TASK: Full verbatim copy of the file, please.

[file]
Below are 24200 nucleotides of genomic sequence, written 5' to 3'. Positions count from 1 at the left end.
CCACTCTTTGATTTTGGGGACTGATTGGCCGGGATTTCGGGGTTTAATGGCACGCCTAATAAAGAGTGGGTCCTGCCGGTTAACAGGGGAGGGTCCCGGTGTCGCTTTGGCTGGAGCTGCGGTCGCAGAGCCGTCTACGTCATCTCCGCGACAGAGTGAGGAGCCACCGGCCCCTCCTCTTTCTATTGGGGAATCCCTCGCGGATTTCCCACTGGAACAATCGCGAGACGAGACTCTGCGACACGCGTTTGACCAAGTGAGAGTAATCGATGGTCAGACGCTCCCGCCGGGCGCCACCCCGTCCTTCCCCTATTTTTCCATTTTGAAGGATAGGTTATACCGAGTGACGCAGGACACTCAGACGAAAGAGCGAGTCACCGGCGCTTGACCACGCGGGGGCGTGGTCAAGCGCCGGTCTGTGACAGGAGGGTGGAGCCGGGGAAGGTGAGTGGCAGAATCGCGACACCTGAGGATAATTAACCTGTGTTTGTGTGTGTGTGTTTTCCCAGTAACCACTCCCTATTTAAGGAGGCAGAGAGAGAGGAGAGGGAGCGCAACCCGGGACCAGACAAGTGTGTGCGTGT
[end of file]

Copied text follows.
Below are 24200 nucleotides of genomic sequence, written 5' to 3'. Positions count from 1 at the left end.
CCACTCTTTGATTTTGGGGACTGATTGGCCGGGATTTCGGGGTTTAATGGCACGCCTAATAAAGAGTGGGTCCTGCCGGTTAACAGGGGAGGGTCCCGGTGTCGCTTTGGCTGGAGCTGCGGTCGCAGAGCCGTCTACGTCATCTCCGCGACAGAGTGAGGAGCCACCGGCCCCTCCTCTTTCTATTGGGGAATCCCTCGCGGATTTCCCACTGGAACAATCGCGAGACGAGACTCTGCGACACGCGTTTGACCAAGTGAGAGTAATCGATGGTCAGACGCTCCCGCCGGGCGCCACCCCGTCCTTCCCCTATTTTTCCATTTTGAAGGATAGGTTATACCGAGTGACGCAGGACACTCAGACGAAAGAGCGAGTCACCGGCGCTTGACCACGCGGGGGCGTGGTCAAGCGCCGGTCTGTGACAGGAGGGTGGAGCCGGGGAAGGTGAGTGGCAGAATCGCGACACCTGAGGATAATTAACCTGTGTTTGTGTGTGTGTGTTTTCCCAGTAACCACTCCCTATTTAAGGAGGCAGAGAGAGAGGAGAGGGAGCGCAACCCGGGACCAGACAAGTGTGTGCGTGT